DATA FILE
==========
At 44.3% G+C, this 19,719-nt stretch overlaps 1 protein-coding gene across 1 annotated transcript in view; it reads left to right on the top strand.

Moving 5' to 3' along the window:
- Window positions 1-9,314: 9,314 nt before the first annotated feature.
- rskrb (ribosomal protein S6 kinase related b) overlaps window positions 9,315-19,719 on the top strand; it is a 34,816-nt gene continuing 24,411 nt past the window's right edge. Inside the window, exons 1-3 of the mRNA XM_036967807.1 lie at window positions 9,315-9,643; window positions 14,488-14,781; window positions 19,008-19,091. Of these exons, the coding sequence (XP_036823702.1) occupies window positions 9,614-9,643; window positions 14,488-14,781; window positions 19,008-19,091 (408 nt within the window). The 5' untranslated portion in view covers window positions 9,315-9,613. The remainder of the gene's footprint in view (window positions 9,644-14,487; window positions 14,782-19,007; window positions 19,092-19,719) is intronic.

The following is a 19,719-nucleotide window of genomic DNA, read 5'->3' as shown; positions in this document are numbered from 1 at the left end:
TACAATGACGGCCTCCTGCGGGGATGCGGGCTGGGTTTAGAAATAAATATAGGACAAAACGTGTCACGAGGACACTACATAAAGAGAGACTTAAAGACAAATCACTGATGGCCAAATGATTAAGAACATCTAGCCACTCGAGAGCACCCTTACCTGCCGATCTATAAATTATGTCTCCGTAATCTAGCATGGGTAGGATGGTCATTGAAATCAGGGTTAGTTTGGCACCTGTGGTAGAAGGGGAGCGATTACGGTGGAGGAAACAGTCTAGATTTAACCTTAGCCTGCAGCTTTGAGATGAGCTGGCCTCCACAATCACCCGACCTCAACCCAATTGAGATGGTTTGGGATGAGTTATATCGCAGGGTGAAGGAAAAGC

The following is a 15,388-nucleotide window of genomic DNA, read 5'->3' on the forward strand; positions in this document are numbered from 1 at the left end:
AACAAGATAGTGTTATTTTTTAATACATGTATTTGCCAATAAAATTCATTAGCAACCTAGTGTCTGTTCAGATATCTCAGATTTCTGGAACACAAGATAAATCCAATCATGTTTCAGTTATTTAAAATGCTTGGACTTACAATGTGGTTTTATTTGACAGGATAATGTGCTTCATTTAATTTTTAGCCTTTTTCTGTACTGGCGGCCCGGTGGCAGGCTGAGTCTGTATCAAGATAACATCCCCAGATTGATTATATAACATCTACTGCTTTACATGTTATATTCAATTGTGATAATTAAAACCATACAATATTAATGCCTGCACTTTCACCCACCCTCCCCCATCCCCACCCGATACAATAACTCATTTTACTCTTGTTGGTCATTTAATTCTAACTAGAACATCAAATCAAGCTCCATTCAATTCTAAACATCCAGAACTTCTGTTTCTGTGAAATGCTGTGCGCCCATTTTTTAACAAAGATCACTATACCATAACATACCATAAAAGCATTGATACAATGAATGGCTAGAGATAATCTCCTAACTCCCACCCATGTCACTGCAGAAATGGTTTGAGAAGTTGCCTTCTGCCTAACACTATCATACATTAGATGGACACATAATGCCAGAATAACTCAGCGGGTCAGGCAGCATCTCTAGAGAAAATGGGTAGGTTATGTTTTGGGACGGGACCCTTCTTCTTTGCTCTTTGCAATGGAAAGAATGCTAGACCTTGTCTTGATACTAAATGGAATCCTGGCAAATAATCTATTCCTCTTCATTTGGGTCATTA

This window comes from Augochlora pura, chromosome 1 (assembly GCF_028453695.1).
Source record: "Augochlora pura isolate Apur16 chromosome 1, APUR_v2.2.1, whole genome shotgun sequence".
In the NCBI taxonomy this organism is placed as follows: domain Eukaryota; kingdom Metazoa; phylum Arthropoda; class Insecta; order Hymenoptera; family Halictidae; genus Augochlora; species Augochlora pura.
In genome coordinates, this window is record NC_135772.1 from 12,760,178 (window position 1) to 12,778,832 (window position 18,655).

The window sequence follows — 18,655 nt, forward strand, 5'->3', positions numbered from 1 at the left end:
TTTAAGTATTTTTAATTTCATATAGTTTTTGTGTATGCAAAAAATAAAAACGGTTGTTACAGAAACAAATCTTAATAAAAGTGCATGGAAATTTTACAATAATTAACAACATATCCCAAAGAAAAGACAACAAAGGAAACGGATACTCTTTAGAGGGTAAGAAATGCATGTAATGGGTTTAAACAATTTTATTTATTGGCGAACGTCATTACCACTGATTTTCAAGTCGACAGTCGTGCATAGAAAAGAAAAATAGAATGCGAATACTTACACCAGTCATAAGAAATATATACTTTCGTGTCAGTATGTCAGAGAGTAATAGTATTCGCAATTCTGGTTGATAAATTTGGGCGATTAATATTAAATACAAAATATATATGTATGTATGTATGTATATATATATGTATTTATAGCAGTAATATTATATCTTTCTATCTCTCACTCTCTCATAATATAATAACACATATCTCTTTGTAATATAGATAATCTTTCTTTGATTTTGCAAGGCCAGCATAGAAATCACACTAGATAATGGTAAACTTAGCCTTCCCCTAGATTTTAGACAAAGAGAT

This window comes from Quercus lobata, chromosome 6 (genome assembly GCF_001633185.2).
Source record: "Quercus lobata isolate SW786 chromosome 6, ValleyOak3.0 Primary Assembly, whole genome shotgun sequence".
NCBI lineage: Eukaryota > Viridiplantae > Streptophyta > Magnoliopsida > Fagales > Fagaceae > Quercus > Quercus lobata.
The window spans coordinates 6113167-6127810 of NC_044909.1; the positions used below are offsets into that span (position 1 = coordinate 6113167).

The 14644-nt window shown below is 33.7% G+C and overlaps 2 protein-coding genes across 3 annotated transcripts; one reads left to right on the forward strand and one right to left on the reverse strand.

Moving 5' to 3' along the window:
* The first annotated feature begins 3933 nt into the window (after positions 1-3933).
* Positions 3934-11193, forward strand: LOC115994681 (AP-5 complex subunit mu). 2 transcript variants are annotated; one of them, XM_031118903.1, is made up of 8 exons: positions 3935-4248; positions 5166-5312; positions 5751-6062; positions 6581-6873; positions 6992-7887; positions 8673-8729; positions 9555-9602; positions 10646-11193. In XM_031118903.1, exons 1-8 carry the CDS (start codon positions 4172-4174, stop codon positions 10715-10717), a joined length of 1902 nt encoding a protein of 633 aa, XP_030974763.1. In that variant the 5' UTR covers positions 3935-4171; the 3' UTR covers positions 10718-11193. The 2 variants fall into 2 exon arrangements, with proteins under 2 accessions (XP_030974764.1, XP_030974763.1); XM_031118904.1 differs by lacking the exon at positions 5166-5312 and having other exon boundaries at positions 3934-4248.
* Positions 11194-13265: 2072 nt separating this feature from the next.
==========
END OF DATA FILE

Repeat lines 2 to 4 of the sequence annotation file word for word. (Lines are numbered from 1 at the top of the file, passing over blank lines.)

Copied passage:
Moving 5' to 3' along the window:
- Window positions 1-9,314: 9,314 nt before the first annotated feature.
- rskrb (ribosomal protein S6 kinase related b) overlaps window positions 9,315-19,719 on the top strand; it is a 34,816-nt gene continuing 24,411 nt past the window's right edge. Inside the window, exons 1-3 of the mRNA XM_036967807.1 lie at window positions 9,315-9,643; window positions 14,488-14,781; window positions 19,008-19,091. Of these exons, the coding sequence (XP_036823702.1) occupies window positions 9,614-9,643; window positions 14,488-14,781; window positions 19,008-19,091 (408 nt within the window). The 5' untranslated portion in view covers window positions 9,315-9,613. The remainder of the gene's footprint in view (window positions 9,644-14,487; window positions 14,782-19,007; window positions 19,092-19,719) is intronic.